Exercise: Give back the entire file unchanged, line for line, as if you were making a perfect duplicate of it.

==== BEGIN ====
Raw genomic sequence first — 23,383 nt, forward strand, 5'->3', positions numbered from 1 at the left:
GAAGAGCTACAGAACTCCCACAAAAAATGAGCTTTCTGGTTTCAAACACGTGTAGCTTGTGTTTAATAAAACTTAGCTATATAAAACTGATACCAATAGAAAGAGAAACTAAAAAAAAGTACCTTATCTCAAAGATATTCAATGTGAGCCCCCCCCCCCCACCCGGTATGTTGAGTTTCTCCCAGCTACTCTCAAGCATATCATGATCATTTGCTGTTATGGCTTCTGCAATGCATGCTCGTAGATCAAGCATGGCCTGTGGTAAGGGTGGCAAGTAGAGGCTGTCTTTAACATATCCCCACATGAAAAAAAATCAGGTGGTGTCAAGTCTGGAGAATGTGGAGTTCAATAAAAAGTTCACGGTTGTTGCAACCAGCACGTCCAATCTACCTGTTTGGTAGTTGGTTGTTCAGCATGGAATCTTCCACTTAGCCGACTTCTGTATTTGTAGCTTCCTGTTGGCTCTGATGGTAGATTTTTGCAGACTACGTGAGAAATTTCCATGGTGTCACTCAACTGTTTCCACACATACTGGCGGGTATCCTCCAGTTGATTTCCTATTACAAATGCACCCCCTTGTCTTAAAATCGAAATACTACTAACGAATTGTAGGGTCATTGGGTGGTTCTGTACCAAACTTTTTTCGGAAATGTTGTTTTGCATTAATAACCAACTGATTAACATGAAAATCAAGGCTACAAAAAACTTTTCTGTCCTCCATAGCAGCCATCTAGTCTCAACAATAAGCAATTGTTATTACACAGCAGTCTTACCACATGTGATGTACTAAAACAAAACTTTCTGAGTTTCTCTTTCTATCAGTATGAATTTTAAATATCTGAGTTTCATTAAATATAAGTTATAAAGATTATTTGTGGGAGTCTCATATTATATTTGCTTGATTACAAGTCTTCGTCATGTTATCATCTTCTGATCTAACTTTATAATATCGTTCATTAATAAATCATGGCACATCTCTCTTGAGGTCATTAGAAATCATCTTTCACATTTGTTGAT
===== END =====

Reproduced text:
Raw genomic sequence first — 23,383 nt, forward strand, 5'->3', positions numbered from 1 at the left:
GAAGAGCTACAGAACTCCCACAAAAAATGAGCTTTCTGGTTTCAAACACGTGTAGCTTGTGTTTAATAAAACTTAGCTATATAAAACTGATACCAATAGAAAGAGAAACTAAAAAAAAGTACCTTATCTCAAAGATATTCAATGTGAGCCCCCCCCCCCCACCCGGTATGTTGAGTTTCTCCCAGCTACTCTCAAGCATATCATGATCATTTGCTGTTATGGCTTCTGCAATGCATGCTCGTAGATCAAGCATGGCCTGTGGTAAGGGTGGCAAGTAGAGGCTGTCTTTAACATATCCCCACATGAAAAAAAATCAGGTGGTGTCAAGTCTGGAGAATGTGGAGTTCAATAAAAAGTTCACGGTTGTTGCAACCAGCACGTCCAATCTACCTGTTTGGTAGTTGGTTGTTCAGCATGGAATCTTCCACTTAGCCGACTTCTGTATTTGTAGCTTCCTGTTGGCTCTGATGGTAGATTTTTGCAGACTACGTGAGAAATTTCCATGGTGTCACTCAACTGTTTCCACACATACTGGCGGGTATCCTCCAGTTGATTTCCTATTACAAATGCACCCCCTTGTCTTAAAATCGAAATACTACTAACGAATTGTAGGGTCATTGGGTGGTTCTGTACCAAACTTTTTTCGGAAATGTTGTTTTGCATTAATAACCAACTGATTAACATGAAAATCAAGGCTACAAAAAACTTTTCTGTCCTCCATAGCAGCCATCTAGTCTCAACAATAAGCAATTGTTATTACACAGCAGTCTTACCACATGTGATGTACTAAAACAAAACTTTCTGAGTTTCTCTTTCTATCAGTATGAATTTTAAATATCTGAGTTTCATTAAATATAAGTTATAAAGATTATTTGTGGGAGTCTCATATTATATTTGCTTGATTACAAGTCTTCGTCATGTTATCATCTTCTGATCTAACTTTATAATATCGTTCATTAATAAATCATGGCACATCTCTCTTGAGGTCATTAGAAATCATCTTTCACATTTGTTGAT